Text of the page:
1 December 2016
The Administrative Court of The Hague (‘the Court’) upheld, on 22 November 2016, a decision by the Personal Data Authority (‘PDA’), which found WhatsApp Inc. had failed to appoint a representative for the processing of Dutch citizens’ data in the Netherlands, and hence violated Article 4(3) of the Dutch Data Protection Act 2000 (‘the Act’).
Wouter Seinen, Partner at Baker & McKenzie, told DataGuidance, “The view taken by the PDA and the Court is quite extreme. The ultimate consequence of the Court’s reasoning would be that any app that is offered by a company outside the EU would be subject to 28 different national data protection regimes. A non-European app developer could not appoint a representative in just one Member State to address the issue, as other national data protection authorities could take the position that equipment in ‘their’ jurisdiction is used as well. This would lead to unacceptable uncertainty for businesses, which should be considered by the Court of Justice of the European Union as well, if it were to decide on this.”
Under Article 4(1)(c) and (2) of the Data Protection Directive (95/46/EC) (‘the Directive’), a controller established outside of the EU that uses equipment located in the territory of a Member State for the processing of personal data must designate a representative to be established there. The PDA deemed that WhatsApp had made use of equipment located in the Netherlands and considered the downloading of the app on a Dutch user’s phone sufficient to meet the criteria of Article 4(1)(c) of the Directive.
This seems to be a rather creative interpretation of the stipulation [of Article 4(1)(c) of the Directive], which I doubt the European legislator envisioned at the time the Directive was drafted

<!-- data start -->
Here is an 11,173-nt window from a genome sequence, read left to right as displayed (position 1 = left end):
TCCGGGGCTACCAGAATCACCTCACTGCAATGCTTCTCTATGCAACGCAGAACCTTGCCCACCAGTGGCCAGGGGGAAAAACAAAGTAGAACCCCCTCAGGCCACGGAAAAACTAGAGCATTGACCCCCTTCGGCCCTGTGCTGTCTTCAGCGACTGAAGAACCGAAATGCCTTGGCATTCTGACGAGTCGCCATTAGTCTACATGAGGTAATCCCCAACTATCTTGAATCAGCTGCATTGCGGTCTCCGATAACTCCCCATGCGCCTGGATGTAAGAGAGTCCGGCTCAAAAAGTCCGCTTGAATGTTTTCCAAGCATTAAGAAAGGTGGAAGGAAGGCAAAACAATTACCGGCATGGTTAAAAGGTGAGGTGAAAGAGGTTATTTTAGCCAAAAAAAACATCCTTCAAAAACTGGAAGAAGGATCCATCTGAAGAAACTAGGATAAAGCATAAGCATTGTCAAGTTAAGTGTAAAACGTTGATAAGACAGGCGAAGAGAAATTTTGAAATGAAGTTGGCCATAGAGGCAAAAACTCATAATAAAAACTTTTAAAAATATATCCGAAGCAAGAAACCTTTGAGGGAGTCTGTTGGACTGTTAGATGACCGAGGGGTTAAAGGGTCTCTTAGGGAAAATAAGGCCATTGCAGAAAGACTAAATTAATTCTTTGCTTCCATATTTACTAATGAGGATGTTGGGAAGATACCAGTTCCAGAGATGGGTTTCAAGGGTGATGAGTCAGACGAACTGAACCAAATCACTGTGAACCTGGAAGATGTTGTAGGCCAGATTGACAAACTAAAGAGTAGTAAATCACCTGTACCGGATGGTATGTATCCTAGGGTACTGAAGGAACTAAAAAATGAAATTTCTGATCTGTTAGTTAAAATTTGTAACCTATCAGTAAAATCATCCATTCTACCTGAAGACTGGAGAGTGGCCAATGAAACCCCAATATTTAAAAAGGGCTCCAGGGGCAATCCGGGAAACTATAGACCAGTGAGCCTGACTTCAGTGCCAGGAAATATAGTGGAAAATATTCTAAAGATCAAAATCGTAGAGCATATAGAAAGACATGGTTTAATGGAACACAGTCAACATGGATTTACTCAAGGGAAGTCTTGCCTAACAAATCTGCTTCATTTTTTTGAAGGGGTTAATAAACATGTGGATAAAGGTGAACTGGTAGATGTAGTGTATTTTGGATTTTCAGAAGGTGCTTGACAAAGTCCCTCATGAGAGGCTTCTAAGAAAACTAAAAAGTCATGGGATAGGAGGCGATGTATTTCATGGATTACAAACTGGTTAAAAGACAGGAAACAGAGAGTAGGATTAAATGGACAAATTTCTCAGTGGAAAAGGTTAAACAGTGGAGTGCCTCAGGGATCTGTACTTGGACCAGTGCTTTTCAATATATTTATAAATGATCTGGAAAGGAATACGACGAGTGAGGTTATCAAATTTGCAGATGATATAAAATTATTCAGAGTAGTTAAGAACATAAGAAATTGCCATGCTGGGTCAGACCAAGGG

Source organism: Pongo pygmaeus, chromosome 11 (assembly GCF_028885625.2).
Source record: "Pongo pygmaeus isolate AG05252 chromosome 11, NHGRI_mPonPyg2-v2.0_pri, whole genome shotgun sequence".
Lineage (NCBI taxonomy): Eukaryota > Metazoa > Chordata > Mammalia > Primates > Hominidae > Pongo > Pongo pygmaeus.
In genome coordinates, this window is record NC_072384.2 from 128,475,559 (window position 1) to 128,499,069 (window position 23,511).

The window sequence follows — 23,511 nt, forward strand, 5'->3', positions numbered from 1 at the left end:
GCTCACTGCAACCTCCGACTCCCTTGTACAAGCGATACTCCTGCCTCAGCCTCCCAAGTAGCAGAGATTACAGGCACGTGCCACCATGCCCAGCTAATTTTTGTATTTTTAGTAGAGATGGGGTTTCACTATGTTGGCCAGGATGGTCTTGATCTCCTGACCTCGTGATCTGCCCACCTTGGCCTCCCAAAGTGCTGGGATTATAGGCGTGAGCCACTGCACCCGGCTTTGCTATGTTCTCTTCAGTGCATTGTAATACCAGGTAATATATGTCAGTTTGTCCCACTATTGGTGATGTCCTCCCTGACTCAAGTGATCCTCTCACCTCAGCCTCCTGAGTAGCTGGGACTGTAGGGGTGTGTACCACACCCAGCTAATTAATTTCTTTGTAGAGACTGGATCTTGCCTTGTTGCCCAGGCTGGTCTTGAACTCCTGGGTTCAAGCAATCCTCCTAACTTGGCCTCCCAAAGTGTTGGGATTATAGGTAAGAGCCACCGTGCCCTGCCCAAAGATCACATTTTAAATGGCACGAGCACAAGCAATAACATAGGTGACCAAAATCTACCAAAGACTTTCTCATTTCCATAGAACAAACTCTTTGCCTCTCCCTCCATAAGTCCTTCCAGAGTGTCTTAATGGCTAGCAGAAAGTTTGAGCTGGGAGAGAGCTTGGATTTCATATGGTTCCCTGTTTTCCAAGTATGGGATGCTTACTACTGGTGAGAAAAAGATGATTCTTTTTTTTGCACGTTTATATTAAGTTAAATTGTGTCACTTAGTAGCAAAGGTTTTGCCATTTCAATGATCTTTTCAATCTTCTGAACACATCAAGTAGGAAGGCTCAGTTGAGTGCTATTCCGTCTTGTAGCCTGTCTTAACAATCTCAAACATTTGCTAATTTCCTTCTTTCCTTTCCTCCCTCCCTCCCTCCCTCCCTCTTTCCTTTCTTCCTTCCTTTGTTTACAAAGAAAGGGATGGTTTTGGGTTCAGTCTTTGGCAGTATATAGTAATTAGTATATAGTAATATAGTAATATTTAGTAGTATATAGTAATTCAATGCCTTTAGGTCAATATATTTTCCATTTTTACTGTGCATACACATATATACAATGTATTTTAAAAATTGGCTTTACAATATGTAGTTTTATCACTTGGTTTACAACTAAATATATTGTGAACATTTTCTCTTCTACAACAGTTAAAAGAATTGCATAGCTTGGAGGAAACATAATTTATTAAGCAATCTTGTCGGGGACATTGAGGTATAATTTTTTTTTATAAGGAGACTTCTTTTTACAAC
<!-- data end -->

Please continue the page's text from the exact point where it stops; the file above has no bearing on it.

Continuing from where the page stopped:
In addition, the General Data Protection Regulation (‘GDPR’) provides for the appointment of a representative based in the EU in certain circumstances. WhatsApp argued that it should only be required to appoint a single representative for the whole EU, however, this was rejected by the Court on the basis that the GDPR entered into force after the appealed decision. The Court also held that, in any case, WhatsApp did not provide evidence that it had appointed a representative in another Member State.
Seinen concluded, “The decision does not seem very realistic and amplifies flaws in current data protection laws that Europe tried to fix through the GDPR. Let’s hope the decision is revised at appeal and that by that occasion guidance is given which really helps international tech businesses.”
The Court upheld an administrative penalty of €10,000 for every day that WhatsApp does not comply with the decision, up to a maximum of €1,000,000. WhatsApp has six weeks to appeal the decision.
“The conditional penalties imposed by the PDA are also surprisingly significant,” commented Van der Eijk. “This is a lower court procedure in response to an investigation of the PDA; WhatsApp can (and will likely) appeal.”
Cristina Ulessi | Privacy Analyst